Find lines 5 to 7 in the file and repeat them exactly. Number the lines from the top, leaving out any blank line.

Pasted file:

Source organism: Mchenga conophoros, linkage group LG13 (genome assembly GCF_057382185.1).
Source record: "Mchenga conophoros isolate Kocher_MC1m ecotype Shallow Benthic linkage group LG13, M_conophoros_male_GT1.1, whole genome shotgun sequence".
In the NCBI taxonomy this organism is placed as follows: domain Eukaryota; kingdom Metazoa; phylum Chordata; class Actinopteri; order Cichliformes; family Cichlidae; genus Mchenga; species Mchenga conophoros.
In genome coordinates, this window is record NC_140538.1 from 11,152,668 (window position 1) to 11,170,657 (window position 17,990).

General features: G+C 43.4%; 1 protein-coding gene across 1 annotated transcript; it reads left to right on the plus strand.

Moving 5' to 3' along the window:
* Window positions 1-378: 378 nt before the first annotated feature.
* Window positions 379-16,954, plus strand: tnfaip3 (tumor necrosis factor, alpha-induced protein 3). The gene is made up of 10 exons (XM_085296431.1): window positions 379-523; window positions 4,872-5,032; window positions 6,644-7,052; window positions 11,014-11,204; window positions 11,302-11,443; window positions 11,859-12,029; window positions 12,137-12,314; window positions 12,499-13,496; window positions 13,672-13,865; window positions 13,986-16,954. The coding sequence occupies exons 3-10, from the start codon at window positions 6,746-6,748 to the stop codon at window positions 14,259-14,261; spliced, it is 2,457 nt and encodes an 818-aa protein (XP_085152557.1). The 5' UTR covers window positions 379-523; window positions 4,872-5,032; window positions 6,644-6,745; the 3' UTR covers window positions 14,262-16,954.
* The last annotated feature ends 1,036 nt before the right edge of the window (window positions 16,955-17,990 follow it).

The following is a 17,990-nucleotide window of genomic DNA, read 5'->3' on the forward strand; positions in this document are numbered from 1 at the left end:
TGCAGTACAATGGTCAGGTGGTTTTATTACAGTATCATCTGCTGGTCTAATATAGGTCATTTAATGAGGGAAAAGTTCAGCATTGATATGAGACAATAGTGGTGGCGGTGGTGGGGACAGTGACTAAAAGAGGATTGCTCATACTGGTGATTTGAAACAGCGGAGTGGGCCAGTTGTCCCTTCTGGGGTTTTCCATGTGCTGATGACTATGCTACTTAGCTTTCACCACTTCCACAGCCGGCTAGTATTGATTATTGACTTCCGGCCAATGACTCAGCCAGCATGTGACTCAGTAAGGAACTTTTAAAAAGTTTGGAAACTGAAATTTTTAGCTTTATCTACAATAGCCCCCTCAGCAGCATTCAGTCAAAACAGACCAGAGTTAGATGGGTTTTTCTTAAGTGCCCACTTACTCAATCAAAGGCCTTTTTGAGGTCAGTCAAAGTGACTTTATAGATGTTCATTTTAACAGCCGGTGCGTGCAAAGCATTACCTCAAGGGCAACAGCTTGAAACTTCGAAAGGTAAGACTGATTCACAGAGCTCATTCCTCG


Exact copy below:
General features: G+C 43.4%; 1 protein-coding gene across 1 annotated transcript; it reads left to right on the plus strand.

Moving 5' to 3' along the window:
* Window positions 1-378: 378 nt before the first annotated feature.